In order to protect human health and the environment against various types of dangers, the European Union imposes a number of obligations on industry to limit the risk of their occurrence. One of the sets of such ordinances is the REACH Regulation. How does it affect the chemical industry? What does it oblige manufacturers of chemical substances to do? You can read all about it in the article below.
Main rules of the REACH Regulation
The REACH Regulation concerns Registration, Evaluation, Authorisation and Restriction of Chemicals. If the company produces or imports at least one tonne of chemical per year within the EEA (European Economic Area), it needs to report that fact to the REACH database. Substances that are not registered cannot be placed on the market or used. The regulation applies both to chemicals that are necessary for industrial processes, and also to those that we use every day.
The provisions imposed by REACH concern:
- producers, who produce chemicals, but also sell them directly or supply them to other companies,
- importers, who buy single substances, mixtures or finished articles, such as plastic articles, furniture or clothes outside of the European Union,
- distributors responsible for the storage and subsequent placing of chemicals on the market,
- users, who use chemicals or mixtures of chemical substances in their work or production process.
REACH is responsible for the new rules that allow single substances, mixtures of substances or those used in products to be placed on the market. These rules and related regulations are intended to ensure that industry is responsible for:
- management of all kinds of health and environmental risks related to the use of chemicals,
- providing detailed safety information for all supply chain users.
How does REACH work?
The REACH Regulation establishes procedures that require the collection and evaluation of information about the properties and hazards of chemicals. Companies register with ECHA (European Chemicals Agency). This is where individual registrations are accepted and assessed for compliance, whereas EU member states evaluate selected chemicals to clarify initial concerns about risks to human health and the environment. Scientific committees and ECHA bodies evaluate whether the risk management of these substances is acceptable. If it is not, the competent authorities may impose a ban on the use of the hazardous substances. It is also possible only to limit their use or make it conditional on prior special consent.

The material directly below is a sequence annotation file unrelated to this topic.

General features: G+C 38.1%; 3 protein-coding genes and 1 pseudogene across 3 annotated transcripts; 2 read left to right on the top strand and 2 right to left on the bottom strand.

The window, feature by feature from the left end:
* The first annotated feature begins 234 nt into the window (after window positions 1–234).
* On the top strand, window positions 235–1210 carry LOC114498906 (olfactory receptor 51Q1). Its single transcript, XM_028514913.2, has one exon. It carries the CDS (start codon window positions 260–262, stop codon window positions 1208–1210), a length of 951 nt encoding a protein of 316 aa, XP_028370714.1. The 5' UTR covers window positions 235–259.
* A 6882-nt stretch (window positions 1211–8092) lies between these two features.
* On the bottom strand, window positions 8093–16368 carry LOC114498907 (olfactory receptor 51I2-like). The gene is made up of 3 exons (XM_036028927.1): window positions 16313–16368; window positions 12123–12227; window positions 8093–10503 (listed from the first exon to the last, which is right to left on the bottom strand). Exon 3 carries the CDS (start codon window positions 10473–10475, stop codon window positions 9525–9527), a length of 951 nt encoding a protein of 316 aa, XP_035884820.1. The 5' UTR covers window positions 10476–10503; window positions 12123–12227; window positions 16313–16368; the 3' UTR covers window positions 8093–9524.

Functions of companies under the REACH Regulation
The REACH Regulation has an impact on the functioning of companies from many different sectors, not only chemical.
REACH gives companies the possibility of fulfilling one of the following roles:
- producer – manufacturer of chemicals for personal use or other people’s use (including export),
- importer – companies purchasing goods from outside of the EU/EEA are likely to be subject to some of the obligations under the regulation. They may also concern single chemicals, mixtures or finished products intended for further sale,
- downstream users – people who, in their industrial or professional activities, come into contact with chemicals and are obliged to check which of the REACH regulations apply to them,
- enterprises based outside of the EU – these are companies that do not have obligations under REACH, even when exporting their products to the customs territory of the European Union. In this case, the registration obligations resulting from the regulation are transferred to importers based in the European Union or to the sole representative of a non-EU manufacturer based in the European Union.
Any regulations resulting from the REACH Regulation and the compliance by companies is a key condition for protect against the adverse effects of chemicals on human health and the environment. The educational value that allows the safe use of chemicals that are important for the functioning of the entire industry plays an important role here.